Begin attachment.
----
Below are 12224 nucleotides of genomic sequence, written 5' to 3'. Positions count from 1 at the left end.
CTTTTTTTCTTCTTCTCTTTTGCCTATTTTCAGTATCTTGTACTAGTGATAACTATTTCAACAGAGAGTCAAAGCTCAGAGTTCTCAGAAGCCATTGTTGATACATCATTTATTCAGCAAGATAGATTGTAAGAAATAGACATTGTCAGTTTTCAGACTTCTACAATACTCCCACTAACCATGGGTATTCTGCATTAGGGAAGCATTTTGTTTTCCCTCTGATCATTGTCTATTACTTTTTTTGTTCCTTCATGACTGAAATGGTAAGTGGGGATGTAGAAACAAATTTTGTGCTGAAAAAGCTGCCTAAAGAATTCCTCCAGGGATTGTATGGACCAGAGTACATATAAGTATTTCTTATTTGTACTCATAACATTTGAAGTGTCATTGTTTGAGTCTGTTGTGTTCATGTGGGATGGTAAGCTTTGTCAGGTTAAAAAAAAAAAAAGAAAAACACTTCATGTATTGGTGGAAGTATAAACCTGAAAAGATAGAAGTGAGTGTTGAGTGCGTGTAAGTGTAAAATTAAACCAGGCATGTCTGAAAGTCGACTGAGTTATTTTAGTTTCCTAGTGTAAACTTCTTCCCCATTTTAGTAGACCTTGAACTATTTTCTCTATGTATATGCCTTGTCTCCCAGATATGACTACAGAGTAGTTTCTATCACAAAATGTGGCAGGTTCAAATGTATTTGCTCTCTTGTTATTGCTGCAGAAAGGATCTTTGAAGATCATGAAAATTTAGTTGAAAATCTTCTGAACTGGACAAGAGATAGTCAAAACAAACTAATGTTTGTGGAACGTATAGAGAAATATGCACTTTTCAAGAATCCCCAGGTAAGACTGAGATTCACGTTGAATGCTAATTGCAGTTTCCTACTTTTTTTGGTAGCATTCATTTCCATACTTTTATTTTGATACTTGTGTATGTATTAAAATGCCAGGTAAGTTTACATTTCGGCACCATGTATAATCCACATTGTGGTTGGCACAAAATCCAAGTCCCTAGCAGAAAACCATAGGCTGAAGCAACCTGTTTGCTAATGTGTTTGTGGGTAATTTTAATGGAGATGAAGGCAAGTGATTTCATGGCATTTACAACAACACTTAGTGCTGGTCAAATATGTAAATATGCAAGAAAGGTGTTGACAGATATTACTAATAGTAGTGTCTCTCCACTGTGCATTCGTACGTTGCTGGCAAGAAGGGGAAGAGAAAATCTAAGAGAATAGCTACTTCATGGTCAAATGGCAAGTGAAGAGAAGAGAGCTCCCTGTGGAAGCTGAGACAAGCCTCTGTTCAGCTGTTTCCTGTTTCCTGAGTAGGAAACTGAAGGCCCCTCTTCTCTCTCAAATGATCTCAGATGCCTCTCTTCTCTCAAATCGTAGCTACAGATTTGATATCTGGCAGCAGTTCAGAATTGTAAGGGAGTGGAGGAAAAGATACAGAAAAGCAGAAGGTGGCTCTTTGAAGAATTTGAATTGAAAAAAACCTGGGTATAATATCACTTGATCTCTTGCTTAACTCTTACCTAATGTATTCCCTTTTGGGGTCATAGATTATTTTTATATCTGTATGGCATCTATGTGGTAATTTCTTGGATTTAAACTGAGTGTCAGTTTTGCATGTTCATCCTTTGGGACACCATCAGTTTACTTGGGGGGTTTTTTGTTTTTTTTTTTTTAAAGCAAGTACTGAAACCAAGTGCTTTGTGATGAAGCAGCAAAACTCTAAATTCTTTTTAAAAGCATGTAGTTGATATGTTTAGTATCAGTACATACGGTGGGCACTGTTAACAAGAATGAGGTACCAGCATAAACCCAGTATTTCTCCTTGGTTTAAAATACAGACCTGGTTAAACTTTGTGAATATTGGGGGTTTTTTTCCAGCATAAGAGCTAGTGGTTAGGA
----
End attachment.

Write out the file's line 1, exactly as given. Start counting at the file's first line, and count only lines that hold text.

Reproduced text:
Below are 12224 nucleotides of genomic sequence, written 5' to 3'. Positions count from 1 at the left end.